- It’s an employees’ market, and employers are feeling pressured to up their benefits offerings in response, according to a new study from Wellable, a firm specializing in employee wellness. Wellable gathered responses from 105 employee wellness professionals.
- Over one third (35%) of respondents said employers would spend more on wellness programs in 2018, while just 15% stated that they would decrease spending. Areas targeted for increased spending include telemedicine, mental health and financial wellness, while the opposite trend is predicted for health fairs, fitness classes, health coaching and health risk assessments, largely because these services are harder to scale and cost more per engaged employee, Wellable said.
- Results also showed that, when determining benefits investment, 79% of respondents cited a competitive benefits plan as an influencer, and 77% cited cost. The least influential factor was healthcare reform; less than 50% of respondents expect to be significantly influenced by legislative activity from Congress, while 20% expect healthcare reform to have little influence on employers.
For wellness programs to be worth the investment, employers and workers must agree on the value and effectiveness of those programs. In a 2018 Willis Towers Watson study, more than half of employers believed their wellness programs were effective, while just 32% of employees agreed. The demand for financial wellness has increased, with money problems being a major source of stress and distraction for employees at work.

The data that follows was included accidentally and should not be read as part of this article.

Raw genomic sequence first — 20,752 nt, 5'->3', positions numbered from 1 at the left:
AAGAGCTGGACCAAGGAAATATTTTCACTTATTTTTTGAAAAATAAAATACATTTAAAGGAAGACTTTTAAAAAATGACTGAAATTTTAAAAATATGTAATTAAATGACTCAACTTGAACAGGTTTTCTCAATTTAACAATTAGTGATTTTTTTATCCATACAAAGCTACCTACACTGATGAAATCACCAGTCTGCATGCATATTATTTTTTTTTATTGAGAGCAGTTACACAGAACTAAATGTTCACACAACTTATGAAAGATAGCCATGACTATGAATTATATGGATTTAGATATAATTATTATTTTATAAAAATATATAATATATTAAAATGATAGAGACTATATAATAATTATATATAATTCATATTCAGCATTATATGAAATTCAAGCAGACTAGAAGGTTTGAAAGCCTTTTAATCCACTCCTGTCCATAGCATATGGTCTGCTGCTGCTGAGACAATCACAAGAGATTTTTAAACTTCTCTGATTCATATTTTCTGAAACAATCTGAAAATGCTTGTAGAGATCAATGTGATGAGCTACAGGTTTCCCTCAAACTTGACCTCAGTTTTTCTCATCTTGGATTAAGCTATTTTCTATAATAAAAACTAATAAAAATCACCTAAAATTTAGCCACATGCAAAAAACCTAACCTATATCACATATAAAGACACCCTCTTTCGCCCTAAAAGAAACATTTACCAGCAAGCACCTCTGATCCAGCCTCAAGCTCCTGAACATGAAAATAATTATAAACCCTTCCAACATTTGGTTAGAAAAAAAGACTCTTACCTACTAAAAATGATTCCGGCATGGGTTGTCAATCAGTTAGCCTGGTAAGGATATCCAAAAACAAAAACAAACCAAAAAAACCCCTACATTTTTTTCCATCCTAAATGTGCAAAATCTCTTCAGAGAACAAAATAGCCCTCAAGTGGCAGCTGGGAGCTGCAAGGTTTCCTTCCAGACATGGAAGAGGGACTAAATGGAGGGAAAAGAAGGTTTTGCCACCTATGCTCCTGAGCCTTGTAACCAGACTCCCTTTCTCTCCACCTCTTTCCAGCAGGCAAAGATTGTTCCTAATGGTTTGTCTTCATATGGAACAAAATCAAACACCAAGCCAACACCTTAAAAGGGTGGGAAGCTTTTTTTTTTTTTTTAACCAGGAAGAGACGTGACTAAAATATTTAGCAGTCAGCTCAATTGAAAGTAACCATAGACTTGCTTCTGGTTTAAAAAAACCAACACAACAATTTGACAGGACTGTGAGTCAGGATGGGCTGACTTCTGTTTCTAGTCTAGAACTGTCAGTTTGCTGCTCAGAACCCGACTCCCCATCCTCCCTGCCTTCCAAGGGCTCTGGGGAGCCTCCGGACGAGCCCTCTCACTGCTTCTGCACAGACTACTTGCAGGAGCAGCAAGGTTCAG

Employers also must factor in their wellness programs’ impact on recruitment, retention and engagement. Employees who generally are dissatisfied with their benefits will leave to work for an organization with better benefits. In fact, a 2018 Randstad U.S. survey showed that benefits can be a bigger employment draw than money; more than half of workers polled said they had left a job for one with better benefits.
Of course, return on investment (ROI) is a common test for wellness programs, and ROI measurements can be especially disappointing during the first year of implementation. One study released earlier this year showed no improvements in health behaviors, medical expenditures, employee productivity or self-reported health status after year one of an example program.
Employers must invest in the kind of wellness, or well-being, programs workers value most and avoid over-estimating the significance of these programs without proof of positive outcomes.